1. "We entreat you" is understating the Greek deometha - Paul is literally begging the Corinthians to return from the backsliding that has excluded them from fellowship with Yahweh. He is begging that they turn around and be reconciled with Yahweh. Paul begs them remember that the one unworthy of punishment was punished to the extent that he became sin for us. It was through the humiliation and suffering of Yahshua that we might become righteous or Set-apart before Yahweh. "Return to Yahweh," the Apostle begs.
1. This is curious. Can one accept the grace of Yahweh with no effect? The answer is "Yes." You may have accepted the grace of Yahweh in your life, and still not be saved.
The question is, has Yahweh's grace affected you in such a way that you are repentant of your sins?
Are you continually seeking the will of Yahweh in your life and his holiness?
Are you engaged in "works of piety" such as prayer, study, and expecting Yahweh's spiritual gifts?
Are you engaged in "works of mercy" such as evangelism, mission, and relief efforts?
Are you working to develop the fruit of the spirit in your life, love, joy, peace, patience?
If not, the grace you have received, the grace you are hoping in, has not been met with faith enough to do the works of a Christian person. If you are not engaged in the life of Christ and his assembly, no matter how much grace you think have received, you haven't received enough to merit your salvation. Period. You have accepted grace in vain.
The Apostle Paul begs the Corinthians and us not to let another moment go by. He quotes the prophet, who is speaking for Yahweh in saying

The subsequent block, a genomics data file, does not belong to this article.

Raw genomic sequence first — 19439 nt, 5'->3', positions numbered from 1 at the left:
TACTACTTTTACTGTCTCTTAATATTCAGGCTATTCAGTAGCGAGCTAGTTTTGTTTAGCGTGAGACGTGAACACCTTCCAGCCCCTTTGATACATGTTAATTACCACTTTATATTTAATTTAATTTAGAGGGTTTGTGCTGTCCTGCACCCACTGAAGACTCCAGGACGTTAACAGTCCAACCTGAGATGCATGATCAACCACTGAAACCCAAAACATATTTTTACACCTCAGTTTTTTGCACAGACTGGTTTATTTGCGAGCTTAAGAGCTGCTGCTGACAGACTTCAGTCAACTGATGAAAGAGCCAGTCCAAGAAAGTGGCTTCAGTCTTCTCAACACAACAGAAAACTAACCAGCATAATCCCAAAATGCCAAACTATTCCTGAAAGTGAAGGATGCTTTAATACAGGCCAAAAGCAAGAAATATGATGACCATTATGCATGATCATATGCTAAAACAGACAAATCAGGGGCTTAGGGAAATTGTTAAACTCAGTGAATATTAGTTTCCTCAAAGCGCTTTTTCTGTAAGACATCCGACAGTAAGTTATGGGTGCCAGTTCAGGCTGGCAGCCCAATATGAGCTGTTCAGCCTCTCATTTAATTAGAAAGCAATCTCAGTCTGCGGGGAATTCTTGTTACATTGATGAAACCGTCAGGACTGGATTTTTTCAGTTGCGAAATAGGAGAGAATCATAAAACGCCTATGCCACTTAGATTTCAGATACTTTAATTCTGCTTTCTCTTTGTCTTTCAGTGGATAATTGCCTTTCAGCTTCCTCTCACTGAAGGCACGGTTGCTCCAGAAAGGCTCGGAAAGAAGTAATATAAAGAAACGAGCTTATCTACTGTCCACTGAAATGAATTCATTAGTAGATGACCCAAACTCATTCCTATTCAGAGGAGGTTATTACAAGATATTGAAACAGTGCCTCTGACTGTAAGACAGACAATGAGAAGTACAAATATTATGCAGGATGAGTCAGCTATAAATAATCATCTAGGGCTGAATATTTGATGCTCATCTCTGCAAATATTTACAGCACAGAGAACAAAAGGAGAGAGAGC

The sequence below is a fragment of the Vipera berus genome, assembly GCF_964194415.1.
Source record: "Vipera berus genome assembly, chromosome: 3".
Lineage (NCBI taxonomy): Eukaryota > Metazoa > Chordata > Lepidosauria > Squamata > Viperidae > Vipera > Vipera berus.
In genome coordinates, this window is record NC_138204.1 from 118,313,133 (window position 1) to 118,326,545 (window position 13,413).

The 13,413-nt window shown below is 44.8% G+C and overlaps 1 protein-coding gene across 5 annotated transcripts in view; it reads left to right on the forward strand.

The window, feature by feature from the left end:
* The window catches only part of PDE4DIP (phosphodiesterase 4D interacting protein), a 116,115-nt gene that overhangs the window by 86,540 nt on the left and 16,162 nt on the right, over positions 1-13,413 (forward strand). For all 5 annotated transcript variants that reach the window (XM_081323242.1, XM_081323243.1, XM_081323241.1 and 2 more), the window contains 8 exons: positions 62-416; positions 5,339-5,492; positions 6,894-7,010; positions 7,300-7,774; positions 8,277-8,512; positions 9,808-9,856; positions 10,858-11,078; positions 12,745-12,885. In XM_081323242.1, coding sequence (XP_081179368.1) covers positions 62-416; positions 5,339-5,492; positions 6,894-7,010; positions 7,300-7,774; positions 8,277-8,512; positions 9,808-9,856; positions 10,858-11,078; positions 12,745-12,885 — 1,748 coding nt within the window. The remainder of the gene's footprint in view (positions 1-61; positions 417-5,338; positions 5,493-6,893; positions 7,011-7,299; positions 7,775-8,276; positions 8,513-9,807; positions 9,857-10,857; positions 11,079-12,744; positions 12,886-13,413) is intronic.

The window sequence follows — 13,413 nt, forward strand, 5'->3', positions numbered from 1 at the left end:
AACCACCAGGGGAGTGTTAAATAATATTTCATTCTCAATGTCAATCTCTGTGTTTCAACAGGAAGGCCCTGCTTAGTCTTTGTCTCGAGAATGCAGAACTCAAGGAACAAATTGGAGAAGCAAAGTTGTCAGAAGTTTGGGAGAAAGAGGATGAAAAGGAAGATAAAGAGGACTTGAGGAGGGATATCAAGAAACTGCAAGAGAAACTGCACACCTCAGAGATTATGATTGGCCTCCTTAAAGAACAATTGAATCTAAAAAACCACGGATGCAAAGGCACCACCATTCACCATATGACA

1. Now! "Now is the time. Now is the day of your salvation." In other words, "Yahweh HAS DECLARED THE HOUR TO BE LATE! SEE TO YOUR SALVATION NOW!"
Consider how convinced Paul is of the condemnation of the Assembly. Although this assembly was active, alive, and growing, Paul has accused them of several mortal sins that they had purposely overlooked. The Corinthians were immoral; engaged in open homosexual and adulterous relationships; they called themselves Christians yet were celebrating pagan holidays; some were racists and held slaves; some women were seductive; some men were drunkards and gluttons; others promoted lies in the name of Yahweh; and some did not even believe in the atoning work of Christ. In addition, they didn't support the pastor Yahweh provided them!
Paul is so serious about his call to repentance and reconciliation that he shames them by his suffering for their sake -- bearing the proof of his message on his body like so many gruesome tattoos. He is righteously angry when he says: